A new study suggests the Earth will eventually end. Fortunately, it won't happen for some time. The study, conducted by Andrew Rushby, of the University of East Anglia in the United Kingdom, along with colleagues Mark Claire, Hugh Osborne and Andrew Watson, projects the end of time as we know it will occur in about 1.5 billion to 2.25 billion years.
This, of course, being no other massive disaster, such as a massive asteroid or a nuclear war, crushes the Earth prior to this time.
Removing any doomsday scenarios, notes Live Science, according to the authors, eventually Earth will become uninhabitable.
How will the end of Earth happen?
The study suggests the Earth will eventually shift out of its habitable zone. This zone, which can support life, is often referred to as a "goldilocks zone". Basically, it means a planet can sustain life, and there is presence, or possibility of presence, of water.
What Rushby projects, is the Earth will drift closer to the sun. It is suggested this will occur as the sun depletes its supply of hydrogen fuel and begins swallowing up Mercury and Venus. The Earth's oceans would evaporate during this scenario as the solar system changes.
Earth will eventually end up in what is described as the "hot zone". It would have long lost its capabilities to sustain life once it reached this point.
"Of course conditions for humans and other complex life will become impossible much sooner – and this is being accelerated by anthropogenic climate change. Humans would be in trouble with even a small increase in temperature, and near the end only microbes in niche environments would be able to endure the heat," according to Rushby in a statement about the study.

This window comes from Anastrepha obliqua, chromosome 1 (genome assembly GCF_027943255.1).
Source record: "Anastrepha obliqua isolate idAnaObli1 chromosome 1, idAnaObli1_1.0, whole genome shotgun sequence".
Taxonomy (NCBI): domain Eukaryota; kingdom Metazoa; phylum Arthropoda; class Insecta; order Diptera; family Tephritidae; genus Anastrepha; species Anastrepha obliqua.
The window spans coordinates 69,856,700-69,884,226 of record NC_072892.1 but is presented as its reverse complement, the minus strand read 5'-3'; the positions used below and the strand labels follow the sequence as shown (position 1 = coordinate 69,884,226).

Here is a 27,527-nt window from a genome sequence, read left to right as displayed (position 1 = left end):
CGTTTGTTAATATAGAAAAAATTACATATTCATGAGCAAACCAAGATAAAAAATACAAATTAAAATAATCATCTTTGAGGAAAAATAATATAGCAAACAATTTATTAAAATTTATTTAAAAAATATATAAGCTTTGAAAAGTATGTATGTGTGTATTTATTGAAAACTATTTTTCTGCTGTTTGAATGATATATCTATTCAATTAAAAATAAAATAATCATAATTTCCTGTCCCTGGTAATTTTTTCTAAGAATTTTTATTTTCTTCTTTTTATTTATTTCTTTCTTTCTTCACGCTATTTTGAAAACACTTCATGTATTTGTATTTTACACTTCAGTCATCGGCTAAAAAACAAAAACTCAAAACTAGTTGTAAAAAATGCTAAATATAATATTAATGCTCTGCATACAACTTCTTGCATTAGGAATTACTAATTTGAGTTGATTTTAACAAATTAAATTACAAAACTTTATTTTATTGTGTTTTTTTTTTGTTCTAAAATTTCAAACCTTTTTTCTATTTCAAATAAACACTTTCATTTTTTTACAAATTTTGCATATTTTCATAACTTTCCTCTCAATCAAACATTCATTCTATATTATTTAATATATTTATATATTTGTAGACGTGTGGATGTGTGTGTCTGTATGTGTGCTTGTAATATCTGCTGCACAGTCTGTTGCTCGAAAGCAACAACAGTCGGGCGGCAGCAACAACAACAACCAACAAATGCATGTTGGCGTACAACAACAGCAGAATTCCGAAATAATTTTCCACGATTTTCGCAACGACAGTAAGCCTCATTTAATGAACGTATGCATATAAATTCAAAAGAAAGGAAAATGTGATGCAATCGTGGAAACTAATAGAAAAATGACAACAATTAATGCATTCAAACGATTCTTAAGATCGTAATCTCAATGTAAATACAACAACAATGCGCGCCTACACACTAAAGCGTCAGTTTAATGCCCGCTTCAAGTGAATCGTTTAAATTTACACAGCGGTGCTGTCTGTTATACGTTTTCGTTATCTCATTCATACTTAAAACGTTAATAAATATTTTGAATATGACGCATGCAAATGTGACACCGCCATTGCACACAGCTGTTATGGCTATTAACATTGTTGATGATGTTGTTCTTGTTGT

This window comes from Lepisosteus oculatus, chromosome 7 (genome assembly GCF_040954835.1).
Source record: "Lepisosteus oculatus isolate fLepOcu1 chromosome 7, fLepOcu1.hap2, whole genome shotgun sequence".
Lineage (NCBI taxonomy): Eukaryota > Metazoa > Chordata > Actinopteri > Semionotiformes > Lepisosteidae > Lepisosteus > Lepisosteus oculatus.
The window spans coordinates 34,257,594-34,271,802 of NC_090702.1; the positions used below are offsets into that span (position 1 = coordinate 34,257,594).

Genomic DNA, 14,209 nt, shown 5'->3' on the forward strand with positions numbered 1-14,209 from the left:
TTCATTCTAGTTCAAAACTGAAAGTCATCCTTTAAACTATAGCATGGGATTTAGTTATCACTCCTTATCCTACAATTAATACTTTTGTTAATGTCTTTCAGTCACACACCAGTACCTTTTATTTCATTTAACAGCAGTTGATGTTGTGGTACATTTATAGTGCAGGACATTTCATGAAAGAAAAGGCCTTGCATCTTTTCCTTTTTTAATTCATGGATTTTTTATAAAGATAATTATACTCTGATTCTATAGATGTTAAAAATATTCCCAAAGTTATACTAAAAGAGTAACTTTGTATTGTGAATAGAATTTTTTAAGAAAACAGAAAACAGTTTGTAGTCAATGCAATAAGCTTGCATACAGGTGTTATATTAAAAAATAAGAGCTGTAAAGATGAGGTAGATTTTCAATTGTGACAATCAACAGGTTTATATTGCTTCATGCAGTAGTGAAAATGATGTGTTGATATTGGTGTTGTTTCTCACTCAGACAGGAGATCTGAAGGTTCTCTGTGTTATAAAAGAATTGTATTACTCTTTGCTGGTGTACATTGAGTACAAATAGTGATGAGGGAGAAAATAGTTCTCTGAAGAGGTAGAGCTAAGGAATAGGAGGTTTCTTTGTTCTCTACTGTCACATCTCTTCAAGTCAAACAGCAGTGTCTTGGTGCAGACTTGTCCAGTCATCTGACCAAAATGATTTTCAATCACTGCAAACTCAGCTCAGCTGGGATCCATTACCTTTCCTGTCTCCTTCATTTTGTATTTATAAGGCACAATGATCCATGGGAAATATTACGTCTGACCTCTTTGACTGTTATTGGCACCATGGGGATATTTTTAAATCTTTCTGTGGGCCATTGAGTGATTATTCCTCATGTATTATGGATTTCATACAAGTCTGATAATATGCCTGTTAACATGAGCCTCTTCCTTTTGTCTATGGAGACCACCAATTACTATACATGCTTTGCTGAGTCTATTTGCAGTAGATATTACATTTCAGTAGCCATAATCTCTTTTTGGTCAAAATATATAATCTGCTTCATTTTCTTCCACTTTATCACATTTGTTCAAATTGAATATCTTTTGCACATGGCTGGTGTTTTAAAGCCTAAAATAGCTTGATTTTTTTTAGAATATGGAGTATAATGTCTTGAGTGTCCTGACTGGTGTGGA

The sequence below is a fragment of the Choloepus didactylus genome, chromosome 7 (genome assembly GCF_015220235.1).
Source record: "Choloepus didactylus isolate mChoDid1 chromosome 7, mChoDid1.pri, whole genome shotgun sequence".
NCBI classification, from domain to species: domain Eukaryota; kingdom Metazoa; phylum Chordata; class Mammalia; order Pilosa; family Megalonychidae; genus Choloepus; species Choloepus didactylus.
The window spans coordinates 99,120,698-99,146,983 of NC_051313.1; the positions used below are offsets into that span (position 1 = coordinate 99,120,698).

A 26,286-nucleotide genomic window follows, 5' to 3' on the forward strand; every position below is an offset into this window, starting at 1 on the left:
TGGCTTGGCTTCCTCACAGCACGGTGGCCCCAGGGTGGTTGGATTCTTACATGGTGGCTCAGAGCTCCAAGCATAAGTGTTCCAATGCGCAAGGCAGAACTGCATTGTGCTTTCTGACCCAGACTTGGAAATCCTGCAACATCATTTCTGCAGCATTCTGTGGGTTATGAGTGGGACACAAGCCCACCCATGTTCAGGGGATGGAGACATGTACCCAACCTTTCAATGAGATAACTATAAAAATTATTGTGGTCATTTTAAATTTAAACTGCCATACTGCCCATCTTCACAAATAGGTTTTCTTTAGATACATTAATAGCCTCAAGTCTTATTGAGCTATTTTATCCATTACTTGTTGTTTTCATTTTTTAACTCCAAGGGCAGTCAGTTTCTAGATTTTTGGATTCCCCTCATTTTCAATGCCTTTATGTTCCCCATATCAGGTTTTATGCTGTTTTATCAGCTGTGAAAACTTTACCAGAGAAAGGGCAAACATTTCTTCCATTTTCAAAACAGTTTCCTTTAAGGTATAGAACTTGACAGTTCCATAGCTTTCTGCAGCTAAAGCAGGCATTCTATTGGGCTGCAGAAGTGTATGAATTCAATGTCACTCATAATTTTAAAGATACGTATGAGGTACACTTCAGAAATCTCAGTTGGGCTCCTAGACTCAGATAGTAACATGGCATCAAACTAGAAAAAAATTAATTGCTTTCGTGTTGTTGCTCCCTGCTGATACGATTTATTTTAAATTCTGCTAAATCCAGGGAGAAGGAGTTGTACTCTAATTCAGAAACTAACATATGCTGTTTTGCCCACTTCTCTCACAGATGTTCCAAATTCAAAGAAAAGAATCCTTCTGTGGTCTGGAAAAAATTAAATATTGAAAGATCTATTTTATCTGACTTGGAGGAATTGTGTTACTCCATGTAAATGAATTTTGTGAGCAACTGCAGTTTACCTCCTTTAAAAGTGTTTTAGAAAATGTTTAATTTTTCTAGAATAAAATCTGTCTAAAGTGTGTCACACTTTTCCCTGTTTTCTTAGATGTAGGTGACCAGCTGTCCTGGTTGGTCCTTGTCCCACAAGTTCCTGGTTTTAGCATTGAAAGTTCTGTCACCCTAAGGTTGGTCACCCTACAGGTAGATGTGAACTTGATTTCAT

Focus of study is life on other planets
Despite the dismal projection of Earth that Rusby and the team provide, the study's main focus is actually on something a bit more positive. Earthlings have long been fascinated with the idea of life on other planets. While we're not there yet, as technology progresses, the possibilities of learning "what's out there" becomes more realistic.
Researchers of this study say their main concern was to find life on other planets and as Live Science noted, "the evolution of complex life on Earth suggests the process requires a lot of time." Scientists wanted to see how much time and looked at several different planets' habitable life time.
"We had insects 400 million years ago, dinosaurs 300 million years ago and flowering plants 130 million years ago," Rushby, the lead researcher of the study, said in a statement."Anatomically modern humans have only been around for the last 200,000 years — so you can see it takes a really long time for intelligent life to develop."
Mars looks inviting, say researchers
In addition to Earth, the scientists looked at eight other planets in the universe, including Mars and Kepler 22b. Every planet looked at had a different "lifetime". According to researchers, the habitable-zone lifetimes on the planets studied ranged from 1 billion years to 54.72 billion years.
"If we ever needed to move to another planet, Mars is probably our best bet," Rushby said in a statement. "It's very close and will remain in the habitable zone until the end of the sun's lifetime — 6 billion years from now."
According to Huffington Post, Rushby said Gliese 581d was also looked at as an interesting possibility.
Renowned physicist Stephen Hawking has repeatedly been saying for years humans must colonize other planets or face extinction. Although, many of his scenarios have been of the doomsday type.
The full study, entitled 'Habitable Zone Lifetimes of Exoplanets around Main Sequence Stars', was published in the journal Astrobiology in September 2013.